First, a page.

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by Gertrude Pieper last modified 2010-08-27 13:59

Maven is a tool for the management and construction of software projects, especially for those based on Java. Maven has similar goals to make and ant, but with greater emphasis on the configuration by convention.

Maven is hosted by the Apache Software Foundation, and can be found at:

The main goals of Maven are:

  • Facilitate the process of compilation and construction of the project.
  • Generate quality documentation for the project.
  • Provide development guidelines based on best practices.
  • To facilitate seamless migration to new features of Maven.

Setting up a Maven project is done through the pom.xml file, which describes the main properties of the project and its dependencies with other modules and external components, as well as the Maven configuration to be applied. On the Maven website there is a reference guide on the pom.xml file format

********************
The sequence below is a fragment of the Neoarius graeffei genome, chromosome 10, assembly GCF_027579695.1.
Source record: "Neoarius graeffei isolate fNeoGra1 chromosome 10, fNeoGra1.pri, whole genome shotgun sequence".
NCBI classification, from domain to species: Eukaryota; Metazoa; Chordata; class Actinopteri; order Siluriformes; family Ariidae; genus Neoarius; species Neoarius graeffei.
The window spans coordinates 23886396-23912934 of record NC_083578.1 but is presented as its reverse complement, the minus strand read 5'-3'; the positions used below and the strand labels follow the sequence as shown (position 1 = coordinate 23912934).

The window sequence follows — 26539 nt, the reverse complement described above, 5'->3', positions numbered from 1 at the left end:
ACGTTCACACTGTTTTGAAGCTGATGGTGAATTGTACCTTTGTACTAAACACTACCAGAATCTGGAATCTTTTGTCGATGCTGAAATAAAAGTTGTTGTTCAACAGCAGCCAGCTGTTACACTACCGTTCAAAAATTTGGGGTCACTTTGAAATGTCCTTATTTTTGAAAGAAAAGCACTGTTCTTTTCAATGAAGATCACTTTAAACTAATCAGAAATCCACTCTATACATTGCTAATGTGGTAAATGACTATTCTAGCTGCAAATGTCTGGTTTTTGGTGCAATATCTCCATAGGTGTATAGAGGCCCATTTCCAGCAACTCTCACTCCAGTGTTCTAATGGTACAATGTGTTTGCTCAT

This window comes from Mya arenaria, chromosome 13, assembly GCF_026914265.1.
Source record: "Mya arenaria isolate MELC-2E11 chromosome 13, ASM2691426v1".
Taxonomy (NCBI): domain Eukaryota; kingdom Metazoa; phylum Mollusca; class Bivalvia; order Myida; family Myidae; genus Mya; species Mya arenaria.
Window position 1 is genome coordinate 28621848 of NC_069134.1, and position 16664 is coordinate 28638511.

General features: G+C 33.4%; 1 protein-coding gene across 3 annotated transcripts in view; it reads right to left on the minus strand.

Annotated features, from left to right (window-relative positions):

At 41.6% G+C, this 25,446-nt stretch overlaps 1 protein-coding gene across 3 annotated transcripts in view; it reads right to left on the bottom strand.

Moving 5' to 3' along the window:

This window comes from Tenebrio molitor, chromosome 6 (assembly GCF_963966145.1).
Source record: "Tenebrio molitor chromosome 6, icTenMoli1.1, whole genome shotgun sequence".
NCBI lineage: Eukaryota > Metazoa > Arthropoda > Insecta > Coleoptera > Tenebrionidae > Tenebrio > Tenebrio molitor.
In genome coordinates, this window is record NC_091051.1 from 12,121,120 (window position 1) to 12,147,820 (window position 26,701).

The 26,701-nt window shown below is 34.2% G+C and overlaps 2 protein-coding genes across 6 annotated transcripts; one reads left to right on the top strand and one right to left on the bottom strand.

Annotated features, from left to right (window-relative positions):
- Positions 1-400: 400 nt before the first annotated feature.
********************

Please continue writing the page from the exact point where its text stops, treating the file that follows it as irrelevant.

Following the philosophy of configuration by convention, Maven defines a standard project structure:

|-- pom.xml
`-- src
    |-- main
    |   |-- java
    |   `-- resources
    `-- test
        |-- java
        `-- resources

If we follow this structure (but if it is different, it can be configured) with a basic configuration, we can perform the typical tasks of any Java project, already predefined in Maven:

  • Compilation of code.
  • Packaging in .jar, .war or .ear files.
  • Generation of javadoc and other reports.
  • Implementation of unit tests.
  • etc.

Each task is determined by a Maven objective, with its name passed as a parameter. Example:

mvn install

There are two main versions of Maven: 1.0 and 2.0. The latter version is used in gvSIG.

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